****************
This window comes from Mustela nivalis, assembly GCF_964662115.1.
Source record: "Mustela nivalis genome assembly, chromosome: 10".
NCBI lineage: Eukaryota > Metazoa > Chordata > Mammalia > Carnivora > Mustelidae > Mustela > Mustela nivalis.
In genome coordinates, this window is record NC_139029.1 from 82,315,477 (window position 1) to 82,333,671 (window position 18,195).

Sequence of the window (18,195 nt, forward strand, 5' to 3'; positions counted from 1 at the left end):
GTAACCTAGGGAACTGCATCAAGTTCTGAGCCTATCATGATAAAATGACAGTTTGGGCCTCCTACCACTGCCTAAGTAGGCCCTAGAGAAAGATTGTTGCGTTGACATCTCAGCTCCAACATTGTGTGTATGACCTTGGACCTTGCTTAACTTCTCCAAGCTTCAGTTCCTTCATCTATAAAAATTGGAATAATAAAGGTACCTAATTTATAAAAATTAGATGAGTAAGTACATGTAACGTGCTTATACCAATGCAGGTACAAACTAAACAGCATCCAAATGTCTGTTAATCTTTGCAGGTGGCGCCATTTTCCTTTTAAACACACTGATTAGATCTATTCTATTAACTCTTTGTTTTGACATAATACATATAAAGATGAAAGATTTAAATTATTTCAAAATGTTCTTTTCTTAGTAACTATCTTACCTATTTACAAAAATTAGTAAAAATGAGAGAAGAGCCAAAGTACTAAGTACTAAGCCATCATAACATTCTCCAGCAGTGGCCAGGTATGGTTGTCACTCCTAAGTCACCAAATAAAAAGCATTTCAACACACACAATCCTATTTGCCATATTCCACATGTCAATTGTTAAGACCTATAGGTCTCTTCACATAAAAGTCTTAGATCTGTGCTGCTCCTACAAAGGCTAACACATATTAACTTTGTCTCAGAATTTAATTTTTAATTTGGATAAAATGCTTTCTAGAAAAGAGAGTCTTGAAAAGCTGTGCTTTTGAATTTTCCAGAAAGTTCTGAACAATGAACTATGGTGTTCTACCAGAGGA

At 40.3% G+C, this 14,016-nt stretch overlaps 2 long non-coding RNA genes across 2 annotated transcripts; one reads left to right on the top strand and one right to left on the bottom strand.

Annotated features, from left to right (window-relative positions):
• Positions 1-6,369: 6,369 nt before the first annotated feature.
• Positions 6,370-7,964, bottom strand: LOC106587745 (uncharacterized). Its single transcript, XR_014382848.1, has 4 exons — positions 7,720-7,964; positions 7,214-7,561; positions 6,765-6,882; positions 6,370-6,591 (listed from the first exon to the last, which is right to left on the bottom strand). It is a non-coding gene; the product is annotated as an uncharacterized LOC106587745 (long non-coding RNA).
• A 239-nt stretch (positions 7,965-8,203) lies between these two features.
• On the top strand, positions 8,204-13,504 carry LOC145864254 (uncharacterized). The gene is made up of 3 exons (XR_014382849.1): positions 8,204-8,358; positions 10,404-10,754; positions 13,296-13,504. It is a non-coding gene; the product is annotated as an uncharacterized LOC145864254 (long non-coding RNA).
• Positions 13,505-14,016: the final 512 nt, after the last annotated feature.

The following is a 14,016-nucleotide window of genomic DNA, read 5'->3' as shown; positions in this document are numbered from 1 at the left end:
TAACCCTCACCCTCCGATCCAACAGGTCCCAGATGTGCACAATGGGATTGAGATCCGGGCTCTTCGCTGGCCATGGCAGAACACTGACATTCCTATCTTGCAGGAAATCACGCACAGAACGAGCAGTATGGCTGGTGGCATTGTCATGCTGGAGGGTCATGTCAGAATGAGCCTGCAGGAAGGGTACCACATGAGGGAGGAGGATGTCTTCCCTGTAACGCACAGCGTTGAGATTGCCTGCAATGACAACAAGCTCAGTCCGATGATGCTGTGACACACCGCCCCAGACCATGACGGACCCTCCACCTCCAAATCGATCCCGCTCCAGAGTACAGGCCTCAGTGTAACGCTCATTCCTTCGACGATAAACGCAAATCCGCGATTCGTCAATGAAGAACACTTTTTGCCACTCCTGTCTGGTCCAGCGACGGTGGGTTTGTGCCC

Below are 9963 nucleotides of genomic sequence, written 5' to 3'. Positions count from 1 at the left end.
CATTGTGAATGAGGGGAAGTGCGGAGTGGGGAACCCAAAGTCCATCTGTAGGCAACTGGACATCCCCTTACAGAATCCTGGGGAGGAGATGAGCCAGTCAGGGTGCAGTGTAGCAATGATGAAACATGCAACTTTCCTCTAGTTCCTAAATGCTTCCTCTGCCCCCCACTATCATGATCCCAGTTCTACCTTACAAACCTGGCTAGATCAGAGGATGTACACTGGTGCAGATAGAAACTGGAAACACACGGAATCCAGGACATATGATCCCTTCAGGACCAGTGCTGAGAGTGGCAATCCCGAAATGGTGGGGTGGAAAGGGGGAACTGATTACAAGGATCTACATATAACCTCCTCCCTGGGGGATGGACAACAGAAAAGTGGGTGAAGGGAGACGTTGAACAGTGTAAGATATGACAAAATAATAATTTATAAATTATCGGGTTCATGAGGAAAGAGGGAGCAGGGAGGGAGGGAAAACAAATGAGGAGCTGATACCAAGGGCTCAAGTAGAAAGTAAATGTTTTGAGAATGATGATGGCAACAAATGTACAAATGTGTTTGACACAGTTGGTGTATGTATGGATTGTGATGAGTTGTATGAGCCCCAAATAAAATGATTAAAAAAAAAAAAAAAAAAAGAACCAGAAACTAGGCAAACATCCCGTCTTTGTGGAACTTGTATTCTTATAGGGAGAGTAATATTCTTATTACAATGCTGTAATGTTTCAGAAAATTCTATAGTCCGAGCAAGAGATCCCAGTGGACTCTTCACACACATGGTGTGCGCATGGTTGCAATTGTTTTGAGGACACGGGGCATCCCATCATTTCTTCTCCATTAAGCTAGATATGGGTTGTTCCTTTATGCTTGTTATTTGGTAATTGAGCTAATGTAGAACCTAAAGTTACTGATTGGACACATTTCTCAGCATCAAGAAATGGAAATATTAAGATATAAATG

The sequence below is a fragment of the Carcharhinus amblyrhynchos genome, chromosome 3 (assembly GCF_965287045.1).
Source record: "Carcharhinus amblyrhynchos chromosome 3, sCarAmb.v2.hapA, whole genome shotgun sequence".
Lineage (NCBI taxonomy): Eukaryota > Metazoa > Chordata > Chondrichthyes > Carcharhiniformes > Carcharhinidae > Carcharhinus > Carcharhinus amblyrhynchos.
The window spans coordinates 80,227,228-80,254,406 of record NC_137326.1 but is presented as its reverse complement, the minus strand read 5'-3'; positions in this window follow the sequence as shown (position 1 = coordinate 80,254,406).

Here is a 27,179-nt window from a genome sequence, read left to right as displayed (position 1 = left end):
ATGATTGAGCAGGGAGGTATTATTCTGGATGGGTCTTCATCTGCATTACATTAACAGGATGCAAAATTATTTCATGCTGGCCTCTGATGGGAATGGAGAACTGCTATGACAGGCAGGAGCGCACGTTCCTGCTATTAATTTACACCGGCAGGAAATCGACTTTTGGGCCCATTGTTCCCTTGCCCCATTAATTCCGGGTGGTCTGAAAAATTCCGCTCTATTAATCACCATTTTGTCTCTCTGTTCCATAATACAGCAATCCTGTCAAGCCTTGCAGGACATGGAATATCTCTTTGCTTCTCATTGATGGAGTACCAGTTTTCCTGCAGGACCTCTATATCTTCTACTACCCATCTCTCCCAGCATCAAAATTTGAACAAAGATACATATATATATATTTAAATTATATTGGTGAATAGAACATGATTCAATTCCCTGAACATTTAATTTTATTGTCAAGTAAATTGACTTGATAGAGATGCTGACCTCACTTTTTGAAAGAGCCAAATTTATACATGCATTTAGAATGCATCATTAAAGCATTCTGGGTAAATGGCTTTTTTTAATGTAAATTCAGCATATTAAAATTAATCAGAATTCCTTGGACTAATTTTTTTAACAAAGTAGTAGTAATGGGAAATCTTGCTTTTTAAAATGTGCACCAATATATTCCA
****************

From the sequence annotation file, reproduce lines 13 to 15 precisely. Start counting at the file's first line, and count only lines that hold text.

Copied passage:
• Positions 13,505-14,016: the final 512 nt, after the last annotated feature.

The following is a 14,016-nucleotide window of genomic DNA, read 5'->3' as shown; positions in this document are numbered from 1 at the left end:
TAACCCTCACCCTCCGATCCAACAGGTCCCAGATGTGCACAATGGGATTGAGATCCGGGCTCTTCGCTGGCCATGGCAGAACACTGACATTCCTATCTTGCAGGAAATCACGCACAGAACGAGCAGTATGGCTGGTGGCATTGTCATGCTGGAGGGTCATGTCAGAATGAGCCTGCAGGAAGGGTACCACATGAGGGAGGAGGATGTCTTCCCTGTAACGCACAGCGTTGAGATTGCCTGCAATGACAACAAGCTCAGTCCGATGATGCTGTGACACACCGCCCCAGACCATGACGGACCCTCCACCTCCAAATCGATCCCGCTCCAGAGTACAGGCCTCAGTGTAACGCTCATTCCTTCGACGATAAACGCAAATCCGCGATTCGTCAATGAAGAACACTTTTTGCCACTCCTGTCTGGTCCAGCGACGGTGGGTTTGTGCCC